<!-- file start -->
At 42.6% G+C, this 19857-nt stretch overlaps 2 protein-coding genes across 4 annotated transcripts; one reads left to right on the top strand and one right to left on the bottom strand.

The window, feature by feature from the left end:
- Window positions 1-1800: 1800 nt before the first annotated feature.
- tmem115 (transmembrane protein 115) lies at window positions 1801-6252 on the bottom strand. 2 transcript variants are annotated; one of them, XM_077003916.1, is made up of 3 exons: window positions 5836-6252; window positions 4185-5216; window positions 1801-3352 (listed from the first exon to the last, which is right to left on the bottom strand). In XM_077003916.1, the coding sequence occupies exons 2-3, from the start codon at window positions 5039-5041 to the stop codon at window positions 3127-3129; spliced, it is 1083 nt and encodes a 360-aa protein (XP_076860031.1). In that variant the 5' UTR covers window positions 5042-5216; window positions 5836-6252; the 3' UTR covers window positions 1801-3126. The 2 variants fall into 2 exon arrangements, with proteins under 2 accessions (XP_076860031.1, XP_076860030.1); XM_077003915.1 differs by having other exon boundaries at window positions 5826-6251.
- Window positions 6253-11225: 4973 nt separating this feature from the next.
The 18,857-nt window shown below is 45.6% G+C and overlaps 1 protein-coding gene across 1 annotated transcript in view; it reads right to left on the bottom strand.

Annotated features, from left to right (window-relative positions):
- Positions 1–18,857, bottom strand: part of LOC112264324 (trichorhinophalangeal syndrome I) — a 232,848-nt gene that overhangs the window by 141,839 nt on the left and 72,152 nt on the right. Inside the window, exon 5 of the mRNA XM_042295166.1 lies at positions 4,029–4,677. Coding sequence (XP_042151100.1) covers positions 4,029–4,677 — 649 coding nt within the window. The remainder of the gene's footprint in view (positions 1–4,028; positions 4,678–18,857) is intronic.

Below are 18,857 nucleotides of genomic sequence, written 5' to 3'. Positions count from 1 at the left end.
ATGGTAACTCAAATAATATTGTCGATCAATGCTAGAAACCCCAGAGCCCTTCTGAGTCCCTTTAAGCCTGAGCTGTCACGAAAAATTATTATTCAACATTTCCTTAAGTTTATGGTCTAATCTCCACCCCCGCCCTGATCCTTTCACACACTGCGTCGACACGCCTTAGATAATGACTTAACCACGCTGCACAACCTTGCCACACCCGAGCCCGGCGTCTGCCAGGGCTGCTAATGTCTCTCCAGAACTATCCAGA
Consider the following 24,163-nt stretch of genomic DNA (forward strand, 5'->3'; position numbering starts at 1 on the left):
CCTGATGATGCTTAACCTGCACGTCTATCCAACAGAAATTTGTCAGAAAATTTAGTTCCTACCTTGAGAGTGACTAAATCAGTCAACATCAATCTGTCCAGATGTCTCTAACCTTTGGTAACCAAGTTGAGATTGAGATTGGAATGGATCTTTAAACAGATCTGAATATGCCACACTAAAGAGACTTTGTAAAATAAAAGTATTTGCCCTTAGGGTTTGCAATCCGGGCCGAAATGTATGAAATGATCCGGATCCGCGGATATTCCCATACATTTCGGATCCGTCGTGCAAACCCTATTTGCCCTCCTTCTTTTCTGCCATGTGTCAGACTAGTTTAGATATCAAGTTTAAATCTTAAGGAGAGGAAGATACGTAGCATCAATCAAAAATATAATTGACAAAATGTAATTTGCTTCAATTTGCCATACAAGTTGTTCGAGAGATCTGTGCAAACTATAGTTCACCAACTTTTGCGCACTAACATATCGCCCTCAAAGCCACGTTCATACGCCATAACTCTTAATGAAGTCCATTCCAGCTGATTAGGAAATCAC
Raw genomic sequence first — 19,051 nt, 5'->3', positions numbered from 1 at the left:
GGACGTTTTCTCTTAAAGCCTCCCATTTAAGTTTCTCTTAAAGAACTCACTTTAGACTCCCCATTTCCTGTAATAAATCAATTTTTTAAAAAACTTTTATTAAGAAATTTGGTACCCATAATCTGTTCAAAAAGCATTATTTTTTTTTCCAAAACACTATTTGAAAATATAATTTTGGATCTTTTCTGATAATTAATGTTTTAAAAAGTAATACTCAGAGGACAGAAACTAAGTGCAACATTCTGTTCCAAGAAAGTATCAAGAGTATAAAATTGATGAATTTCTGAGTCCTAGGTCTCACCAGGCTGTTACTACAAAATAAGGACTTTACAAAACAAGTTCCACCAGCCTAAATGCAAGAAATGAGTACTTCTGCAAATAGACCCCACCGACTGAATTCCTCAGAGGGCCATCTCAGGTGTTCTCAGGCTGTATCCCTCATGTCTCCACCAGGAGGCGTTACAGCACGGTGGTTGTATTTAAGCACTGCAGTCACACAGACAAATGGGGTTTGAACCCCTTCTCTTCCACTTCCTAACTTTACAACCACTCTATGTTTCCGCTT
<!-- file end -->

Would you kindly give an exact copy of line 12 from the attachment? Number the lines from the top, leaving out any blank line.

CCTGATGATGCTTAACCTGCACGTCTATCCAACAGAAATTTGTCAGAAAATTTAGTTCCTACCTTGAGAGTGACTAAATCAGTCAACATCAATCTGTCCAGATGTCTCTAACCTTTGGTAACCAAGTTGAGATTGAGATTGGAATGGATCTTTAAACAGATCTGAATATGCCACACTAAAGAGACTTTGTAAAATAAAAGTATTTGCCCTTAGGGTTTGCAATCCGGGCCGAAATGTATGAAATGATCCGGATCCGCGGATATTCCCATACATTTCGGATCCGTCGTGCAAACCCTATTTGCCCTCCTTCTTTTCTGCCATGTGTCAGACTAGTTTAGATATCAAGTTTAAATCTTAAGGAGAGGAAGATACGTAGCATCAATCAAAAATATAATTGACAAAATGTAATTTGCTTCAATTTGCCATACAAGTTGTTCGAGAGATCTGTGCAAACTATAGTTCACCAACTTTTGCGCACTAACATATCGCCCTCAAAGCCACGTTCATACGCCATAACTCTTAATGAAGTCCATTCCAGCTGATTAGGAAATCAC